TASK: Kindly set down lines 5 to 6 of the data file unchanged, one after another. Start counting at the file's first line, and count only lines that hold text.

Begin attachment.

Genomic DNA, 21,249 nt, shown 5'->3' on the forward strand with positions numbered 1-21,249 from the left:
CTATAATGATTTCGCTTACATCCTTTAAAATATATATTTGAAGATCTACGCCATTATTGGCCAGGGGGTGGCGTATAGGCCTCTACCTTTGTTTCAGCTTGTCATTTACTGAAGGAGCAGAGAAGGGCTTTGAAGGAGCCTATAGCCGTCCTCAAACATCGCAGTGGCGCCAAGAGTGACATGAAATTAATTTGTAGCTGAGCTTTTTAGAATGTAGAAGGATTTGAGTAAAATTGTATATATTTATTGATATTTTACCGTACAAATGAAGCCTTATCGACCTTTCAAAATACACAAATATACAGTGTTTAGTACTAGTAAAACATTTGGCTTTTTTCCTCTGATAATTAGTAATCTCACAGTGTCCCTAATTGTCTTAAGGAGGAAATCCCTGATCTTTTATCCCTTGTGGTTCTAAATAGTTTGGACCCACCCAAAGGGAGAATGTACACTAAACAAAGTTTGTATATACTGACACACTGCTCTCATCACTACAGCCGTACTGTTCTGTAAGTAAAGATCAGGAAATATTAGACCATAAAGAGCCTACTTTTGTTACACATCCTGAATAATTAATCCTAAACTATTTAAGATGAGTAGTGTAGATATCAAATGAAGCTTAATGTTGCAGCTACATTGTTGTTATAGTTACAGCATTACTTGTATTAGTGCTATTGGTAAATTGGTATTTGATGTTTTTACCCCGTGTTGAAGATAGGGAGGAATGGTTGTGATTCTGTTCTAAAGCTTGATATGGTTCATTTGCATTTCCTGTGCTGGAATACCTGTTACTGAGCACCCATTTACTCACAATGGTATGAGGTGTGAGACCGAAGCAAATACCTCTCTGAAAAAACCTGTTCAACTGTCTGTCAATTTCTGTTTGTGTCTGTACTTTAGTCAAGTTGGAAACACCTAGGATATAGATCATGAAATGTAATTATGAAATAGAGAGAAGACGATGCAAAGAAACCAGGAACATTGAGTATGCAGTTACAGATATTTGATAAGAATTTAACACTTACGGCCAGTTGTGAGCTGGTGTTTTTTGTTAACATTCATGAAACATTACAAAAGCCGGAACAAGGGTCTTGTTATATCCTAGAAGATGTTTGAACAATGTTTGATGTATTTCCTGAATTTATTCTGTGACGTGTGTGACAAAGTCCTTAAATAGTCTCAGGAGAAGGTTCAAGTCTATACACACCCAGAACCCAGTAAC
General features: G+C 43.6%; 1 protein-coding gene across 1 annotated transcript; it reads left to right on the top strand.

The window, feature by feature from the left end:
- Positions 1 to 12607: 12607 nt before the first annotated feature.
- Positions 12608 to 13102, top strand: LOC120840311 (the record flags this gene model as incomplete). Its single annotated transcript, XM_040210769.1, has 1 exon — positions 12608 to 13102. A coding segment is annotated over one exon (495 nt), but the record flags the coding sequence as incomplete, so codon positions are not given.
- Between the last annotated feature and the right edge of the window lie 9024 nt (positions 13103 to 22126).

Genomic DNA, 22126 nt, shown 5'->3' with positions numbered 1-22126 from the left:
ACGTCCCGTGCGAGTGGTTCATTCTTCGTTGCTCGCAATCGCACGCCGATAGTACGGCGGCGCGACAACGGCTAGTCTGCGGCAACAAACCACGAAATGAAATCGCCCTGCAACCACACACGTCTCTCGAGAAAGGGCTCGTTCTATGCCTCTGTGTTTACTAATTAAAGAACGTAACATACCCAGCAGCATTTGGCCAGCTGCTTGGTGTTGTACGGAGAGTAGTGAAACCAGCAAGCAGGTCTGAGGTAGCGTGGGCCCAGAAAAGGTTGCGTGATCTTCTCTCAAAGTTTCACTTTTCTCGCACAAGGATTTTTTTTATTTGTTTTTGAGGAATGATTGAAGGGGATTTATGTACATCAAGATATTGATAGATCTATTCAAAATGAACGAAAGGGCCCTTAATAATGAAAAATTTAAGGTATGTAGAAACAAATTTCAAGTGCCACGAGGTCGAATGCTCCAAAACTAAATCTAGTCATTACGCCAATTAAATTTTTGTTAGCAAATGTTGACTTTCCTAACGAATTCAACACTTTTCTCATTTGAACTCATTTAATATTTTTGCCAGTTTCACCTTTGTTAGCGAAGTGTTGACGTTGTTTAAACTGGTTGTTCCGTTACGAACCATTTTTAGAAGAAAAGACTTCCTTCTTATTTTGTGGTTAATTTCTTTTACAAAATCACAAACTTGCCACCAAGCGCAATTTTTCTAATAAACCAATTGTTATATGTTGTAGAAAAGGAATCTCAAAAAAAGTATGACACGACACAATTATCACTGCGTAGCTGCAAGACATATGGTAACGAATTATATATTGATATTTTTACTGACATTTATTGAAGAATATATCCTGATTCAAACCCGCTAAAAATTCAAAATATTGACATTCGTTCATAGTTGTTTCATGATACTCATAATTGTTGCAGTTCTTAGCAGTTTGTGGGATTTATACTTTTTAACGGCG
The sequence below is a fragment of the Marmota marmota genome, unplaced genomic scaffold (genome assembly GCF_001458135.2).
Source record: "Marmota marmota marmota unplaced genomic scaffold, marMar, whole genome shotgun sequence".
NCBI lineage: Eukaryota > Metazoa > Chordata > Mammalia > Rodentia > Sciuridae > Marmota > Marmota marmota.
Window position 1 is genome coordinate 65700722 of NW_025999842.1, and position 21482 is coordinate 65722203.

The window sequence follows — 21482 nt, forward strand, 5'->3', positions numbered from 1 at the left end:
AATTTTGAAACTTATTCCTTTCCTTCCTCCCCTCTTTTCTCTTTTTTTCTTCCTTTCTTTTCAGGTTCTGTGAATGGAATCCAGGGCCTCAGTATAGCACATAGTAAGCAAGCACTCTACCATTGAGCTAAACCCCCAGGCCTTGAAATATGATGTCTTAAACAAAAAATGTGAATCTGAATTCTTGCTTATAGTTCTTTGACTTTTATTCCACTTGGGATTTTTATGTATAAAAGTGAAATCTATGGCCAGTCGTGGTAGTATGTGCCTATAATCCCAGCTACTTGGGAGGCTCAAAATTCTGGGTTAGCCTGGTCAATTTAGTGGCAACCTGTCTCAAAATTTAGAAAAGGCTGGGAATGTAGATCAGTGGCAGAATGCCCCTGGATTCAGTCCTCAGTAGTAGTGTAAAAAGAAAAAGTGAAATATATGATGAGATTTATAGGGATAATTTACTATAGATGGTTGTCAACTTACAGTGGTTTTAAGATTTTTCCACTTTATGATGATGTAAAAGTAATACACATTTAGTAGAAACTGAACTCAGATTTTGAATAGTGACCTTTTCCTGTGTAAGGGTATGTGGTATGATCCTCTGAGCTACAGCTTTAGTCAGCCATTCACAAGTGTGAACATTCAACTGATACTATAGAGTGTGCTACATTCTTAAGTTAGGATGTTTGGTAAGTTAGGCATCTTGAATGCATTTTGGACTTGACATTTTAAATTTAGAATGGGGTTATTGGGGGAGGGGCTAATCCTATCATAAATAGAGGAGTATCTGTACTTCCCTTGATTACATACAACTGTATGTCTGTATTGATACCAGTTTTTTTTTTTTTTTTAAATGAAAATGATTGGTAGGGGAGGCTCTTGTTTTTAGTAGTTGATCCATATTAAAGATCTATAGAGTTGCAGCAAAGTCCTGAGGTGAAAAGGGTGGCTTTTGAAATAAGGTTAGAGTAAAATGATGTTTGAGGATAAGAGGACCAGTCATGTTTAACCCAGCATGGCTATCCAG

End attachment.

- Positions 1 to 12607: 12607 nt before the first annotated feature.
- Positions 12608 to 13102, top strand: LOC120840311 (the record flags this gene model as incomplete). Its single annotated transcript, XM_040210769.1, has 1 exon — positions 12608 to 13102. A coding segment is annotated over one exon (495 nt), but the record flags the coding sequence as incomplete, so codon positions are not given.